Reflexive Advising

A few weeks ago, I received the following email (names deleted to preserve anonymity).

“Hello.  I am an Alumni of OWU, I graduated this past May. I received your email from my friend… Over the years I have been studying and researching Judaism and I truly feel in my heart that I am ready to convert to Judaism. I am not entirely sure where to start or what steps to take. I was hoping you could give me some advice and point me in the right direction. Thank You.”

Reading this, I was struck with a feeling I’ve had on other occasions since I took this job nearly three years ago; a feeling I wrote about in an article for Harlot for the Arts (2010).  I thought, “Who am I to give anyone advice on becoming Jewish?  I’m still trying to figure out what it means to me to be Jewish.” Of course, I don’t expect my own quest to end anytime soon.  So, while I may not be a Rabbi or qualified to supervise anyone’s conversion process, I realized I could speak about my own understandings of and relationship and commitments to Judaism.  Most importantly, I knew that I could listen to this young woman tell me why she wanted to become a Jew.

I suggested we meet for coffee and that in the meantime, she ought to do some reflecting and writing on what being Jewish means to her and what questions she has about it.  This morning, she came to my house and we spent an hour getting to know one another.  She shared somethings about her background – she was raised by her mother, whom she described as “obviously Christian but not very religious”, until she was thirteen when her mother passed away and she move in with her sister, a devout Christian who attends church at least three times a week.  She first learned about Judaism from a high school teacher and then attended a Messianic Temple on and off through college.  She came to realize that this was not a sufficient enough shift for her as she no longer thought of Jesus as a messiah.  She had been drifting for awhile, but expressed a longing for a spiritual home and a new community with which to worship.  The laws of kashrut and Shabbat appealed to her but she still had a lot to learn.  Speaking with her informally about what that learning might entail – exploring different denominations and congregations, experiencing the Jewish calendar, becoming mindful of the laws of kashrut, etc. – helped me realize how much I know and take for granted.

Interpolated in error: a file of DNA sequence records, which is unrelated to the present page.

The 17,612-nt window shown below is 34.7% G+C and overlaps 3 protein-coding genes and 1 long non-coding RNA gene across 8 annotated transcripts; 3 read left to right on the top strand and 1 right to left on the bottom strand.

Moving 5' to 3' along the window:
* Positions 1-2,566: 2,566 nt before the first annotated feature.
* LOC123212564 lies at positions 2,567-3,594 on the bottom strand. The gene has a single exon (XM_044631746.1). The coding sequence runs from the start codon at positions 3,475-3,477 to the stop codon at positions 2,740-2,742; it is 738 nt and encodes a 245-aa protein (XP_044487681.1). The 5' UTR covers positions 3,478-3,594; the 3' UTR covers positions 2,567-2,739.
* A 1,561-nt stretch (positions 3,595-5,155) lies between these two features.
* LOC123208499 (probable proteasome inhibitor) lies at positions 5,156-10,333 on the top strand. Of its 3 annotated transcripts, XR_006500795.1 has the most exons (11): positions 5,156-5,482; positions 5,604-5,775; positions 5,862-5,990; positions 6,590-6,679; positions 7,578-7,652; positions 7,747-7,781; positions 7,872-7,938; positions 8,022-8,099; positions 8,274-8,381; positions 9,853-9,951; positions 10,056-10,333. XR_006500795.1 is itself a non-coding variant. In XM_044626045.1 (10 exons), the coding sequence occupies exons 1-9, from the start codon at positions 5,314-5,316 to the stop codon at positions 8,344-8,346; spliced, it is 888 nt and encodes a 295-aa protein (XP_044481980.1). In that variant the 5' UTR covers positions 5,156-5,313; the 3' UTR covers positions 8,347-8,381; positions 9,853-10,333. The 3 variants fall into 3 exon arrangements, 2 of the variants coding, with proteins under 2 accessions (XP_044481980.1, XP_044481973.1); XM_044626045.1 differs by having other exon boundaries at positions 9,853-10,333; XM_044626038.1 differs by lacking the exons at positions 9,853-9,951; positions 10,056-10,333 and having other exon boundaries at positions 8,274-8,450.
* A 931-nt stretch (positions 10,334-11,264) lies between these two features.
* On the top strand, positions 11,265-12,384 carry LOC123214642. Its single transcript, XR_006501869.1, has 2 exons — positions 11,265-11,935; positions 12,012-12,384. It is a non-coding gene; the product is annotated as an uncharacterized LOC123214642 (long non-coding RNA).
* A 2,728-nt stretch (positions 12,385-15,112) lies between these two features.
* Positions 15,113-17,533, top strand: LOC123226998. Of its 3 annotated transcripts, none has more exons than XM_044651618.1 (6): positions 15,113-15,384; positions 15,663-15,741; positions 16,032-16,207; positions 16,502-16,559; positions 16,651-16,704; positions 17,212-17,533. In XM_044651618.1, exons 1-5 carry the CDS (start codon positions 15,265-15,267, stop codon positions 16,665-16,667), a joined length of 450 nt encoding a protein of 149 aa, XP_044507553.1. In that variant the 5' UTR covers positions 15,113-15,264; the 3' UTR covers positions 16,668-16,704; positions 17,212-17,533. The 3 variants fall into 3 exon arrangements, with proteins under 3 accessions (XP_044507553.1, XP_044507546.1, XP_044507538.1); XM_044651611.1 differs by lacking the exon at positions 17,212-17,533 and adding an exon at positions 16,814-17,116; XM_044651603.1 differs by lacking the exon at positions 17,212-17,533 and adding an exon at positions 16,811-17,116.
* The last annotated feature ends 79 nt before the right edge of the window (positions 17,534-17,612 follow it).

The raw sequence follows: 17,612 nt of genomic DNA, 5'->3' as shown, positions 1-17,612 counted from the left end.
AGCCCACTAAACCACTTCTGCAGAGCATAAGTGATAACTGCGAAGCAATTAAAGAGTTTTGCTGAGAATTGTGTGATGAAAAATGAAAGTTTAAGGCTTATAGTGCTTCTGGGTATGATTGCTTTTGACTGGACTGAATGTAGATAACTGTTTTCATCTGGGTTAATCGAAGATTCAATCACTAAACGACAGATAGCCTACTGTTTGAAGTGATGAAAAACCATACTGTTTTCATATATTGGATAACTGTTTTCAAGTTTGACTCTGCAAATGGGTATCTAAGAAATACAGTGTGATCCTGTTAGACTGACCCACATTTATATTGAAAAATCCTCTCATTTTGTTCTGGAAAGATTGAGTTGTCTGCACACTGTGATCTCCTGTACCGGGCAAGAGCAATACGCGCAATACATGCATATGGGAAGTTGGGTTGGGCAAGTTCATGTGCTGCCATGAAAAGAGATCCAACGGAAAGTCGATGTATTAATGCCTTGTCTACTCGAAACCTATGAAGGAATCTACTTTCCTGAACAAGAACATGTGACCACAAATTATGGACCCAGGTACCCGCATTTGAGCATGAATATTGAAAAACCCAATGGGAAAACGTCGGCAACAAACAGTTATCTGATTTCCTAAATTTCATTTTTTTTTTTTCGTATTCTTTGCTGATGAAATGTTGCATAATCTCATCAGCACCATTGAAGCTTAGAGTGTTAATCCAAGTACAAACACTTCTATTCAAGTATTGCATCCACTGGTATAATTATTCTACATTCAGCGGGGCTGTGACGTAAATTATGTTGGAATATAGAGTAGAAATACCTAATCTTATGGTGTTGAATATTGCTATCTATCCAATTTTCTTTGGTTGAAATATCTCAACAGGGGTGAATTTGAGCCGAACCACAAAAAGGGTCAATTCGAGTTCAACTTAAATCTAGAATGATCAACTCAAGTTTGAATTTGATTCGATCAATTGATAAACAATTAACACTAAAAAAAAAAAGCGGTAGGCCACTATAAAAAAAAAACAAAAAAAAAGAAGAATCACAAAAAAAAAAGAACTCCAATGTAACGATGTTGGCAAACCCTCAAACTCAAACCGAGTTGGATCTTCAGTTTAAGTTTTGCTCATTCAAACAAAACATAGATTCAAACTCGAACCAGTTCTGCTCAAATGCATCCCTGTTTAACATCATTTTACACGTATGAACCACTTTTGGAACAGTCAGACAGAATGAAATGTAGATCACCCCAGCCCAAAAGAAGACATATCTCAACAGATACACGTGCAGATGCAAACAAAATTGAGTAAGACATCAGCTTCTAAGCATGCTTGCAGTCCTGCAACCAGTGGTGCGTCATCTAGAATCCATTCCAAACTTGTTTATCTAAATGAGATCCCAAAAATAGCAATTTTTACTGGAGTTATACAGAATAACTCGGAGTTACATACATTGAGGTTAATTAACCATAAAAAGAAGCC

It makes me wonder what I take for granted when I talked to non-Jews about Judaism.  It makes me wonder what I take for granted when I speak with students about their relationships to Judaism.  It made me wonder what I will take for granted in raising my daughter as a Jew in the midwest.  Clearly I have me own work to do.

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